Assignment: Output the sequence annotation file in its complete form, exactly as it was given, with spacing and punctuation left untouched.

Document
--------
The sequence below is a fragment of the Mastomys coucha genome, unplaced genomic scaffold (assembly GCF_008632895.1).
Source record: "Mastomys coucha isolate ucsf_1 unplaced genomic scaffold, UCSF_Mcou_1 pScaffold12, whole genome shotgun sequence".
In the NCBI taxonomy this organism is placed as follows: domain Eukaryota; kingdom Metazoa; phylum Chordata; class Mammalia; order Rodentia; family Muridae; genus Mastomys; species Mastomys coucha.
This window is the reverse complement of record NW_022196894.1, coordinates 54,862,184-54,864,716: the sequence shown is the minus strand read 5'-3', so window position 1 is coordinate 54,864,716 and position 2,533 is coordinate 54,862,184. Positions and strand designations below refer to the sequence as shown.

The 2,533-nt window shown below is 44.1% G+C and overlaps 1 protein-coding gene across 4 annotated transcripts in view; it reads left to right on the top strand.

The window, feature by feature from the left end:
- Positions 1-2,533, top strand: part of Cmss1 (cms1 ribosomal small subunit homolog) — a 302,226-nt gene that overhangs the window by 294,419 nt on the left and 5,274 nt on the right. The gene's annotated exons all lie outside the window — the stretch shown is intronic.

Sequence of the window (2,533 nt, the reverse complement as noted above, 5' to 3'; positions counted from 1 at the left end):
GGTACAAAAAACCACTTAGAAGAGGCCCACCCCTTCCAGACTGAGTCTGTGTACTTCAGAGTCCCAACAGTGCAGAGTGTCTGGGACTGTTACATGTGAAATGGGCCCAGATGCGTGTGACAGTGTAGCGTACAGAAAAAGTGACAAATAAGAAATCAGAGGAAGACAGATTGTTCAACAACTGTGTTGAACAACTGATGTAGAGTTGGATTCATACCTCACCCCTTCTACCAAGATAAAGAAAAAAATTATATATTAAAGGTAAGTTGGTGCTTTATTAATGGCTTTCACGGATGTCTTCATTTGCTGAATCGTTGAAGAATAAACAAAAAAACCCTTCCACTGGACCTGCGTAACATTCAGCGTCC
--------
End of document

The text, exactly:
The sequence below is a fragment of the Mastomys coucha genome, unplaced genomic scaffold (assembly GCF_008632895.1).
Source record: "Mastomys coucha isolate ucsf_1 unplaced genomic scaffold, UCSF_Mcou_1 pScaffold12, whole genome shotgun sequence".
In the NCBI taxonomy this organism is placed as follows: domain Eukaryota; kingdom Metazoa; phylum Chordata; class Mammalia; order Rodentia; family Muridae; genus Mastomys; species Mastomys coucha.
This window is the reverse complement of record NW_022196894.1, coordinates 54,862,184-54,864,716: the sequence shown is the minus strand read 5'-3', so window position 1 is coordinate 54,864,716 and position 2,533 is coordinate 54,862,184. Positions and strand designations below refer to the sequence as shown.

The 2,533-nt window shown below is 44.1% G+C and overlaps 1 protein-coding gene across 4 annotated transcripts in view; it reads left to right on the top strand.

The window, feature by feature from the left end:
- Positions 1-2,533, top strand: part of Cmss1 (cms1 ribosomal small subunit homolog) — a 302,226-nt gene that overhangs the window by 294,419 nt on the left and 5,274 nt on the right. The gene's annotated exons all lie outside the window — the stretch shown is intronic.

Sequence of the window (2,533 nt, the reverse complement as noted above, 5' to 3'; positions counted from 1 at the left end):
GGTACAAAAAACCACTTAGAAGAGGCCCACCCCTTCCAGACTGAGTCTGTGTACTTCAGAGTCCCAACAGTGCAGAGTGTCTGGGACTGTTACATGTGAAATGGGCCCAGATGCGTGTGACAGTGTAGCGTACAGAAAAAGTGACAAATAAGAAATCAGAGGAAGACAGATTGTTCAACAACTGTGTTGAACAACTGATGTAGAGTTGGATTCATACCTCACCCCTTCTACCAAGATAAAGAAAAAAATTATATATTAAAGGTAAGTTGGTGCTTTATTAATGGCTTTCACGGATGTCTTCATTTGCTGAATCGTTGAAGAATAAACAAAAAAACCCTTCCACTGGACCTGCGTAACATTCAGCGTCC